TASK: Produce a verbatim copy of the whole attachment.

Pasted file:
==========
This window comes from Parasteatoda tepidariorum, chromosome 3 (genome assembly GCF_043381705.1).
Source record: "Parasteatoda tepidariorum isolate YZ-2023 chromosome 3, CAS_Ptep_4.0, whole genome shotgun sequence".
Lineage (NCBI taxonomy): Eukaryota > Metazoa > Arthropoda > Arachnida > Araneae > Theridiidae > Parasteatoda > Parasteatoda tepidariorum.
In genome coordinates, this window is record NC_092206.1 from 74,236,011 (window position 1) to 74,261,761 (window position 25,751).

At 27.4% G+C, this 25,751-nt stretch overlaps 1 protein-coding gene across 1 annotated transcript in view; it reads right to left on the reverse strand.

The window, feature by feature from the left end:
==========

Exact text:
This window comes from Parasteatoda tepidariorum, chromosome 3 (genome assembly GCF_043381705.1).
Source record: "Parasteatoda tepidariorum isolate YZ-2023 chromosome 3, CAS_Ptep_4.0, whole genome shotgun sequence".
Lineage (NCBI taxonomy): Eukaryota > Metazoa > Arthropoda > Arachnida > Araneae > Theridiidae > Parasteatoda > Parasteatoda tepidariorum.
In genome coordinates, this window is record NC_092206.1 from 74,236,011 (window position 1) to 74,261,761 (window position 25,751).

At 27.4% G+C, this 25,751-nt stretch overlaps 1 protein-coding gene across 1 annotated transcript in view; it reads right to left on the reverse strand.

The window, feature by feature from the left end: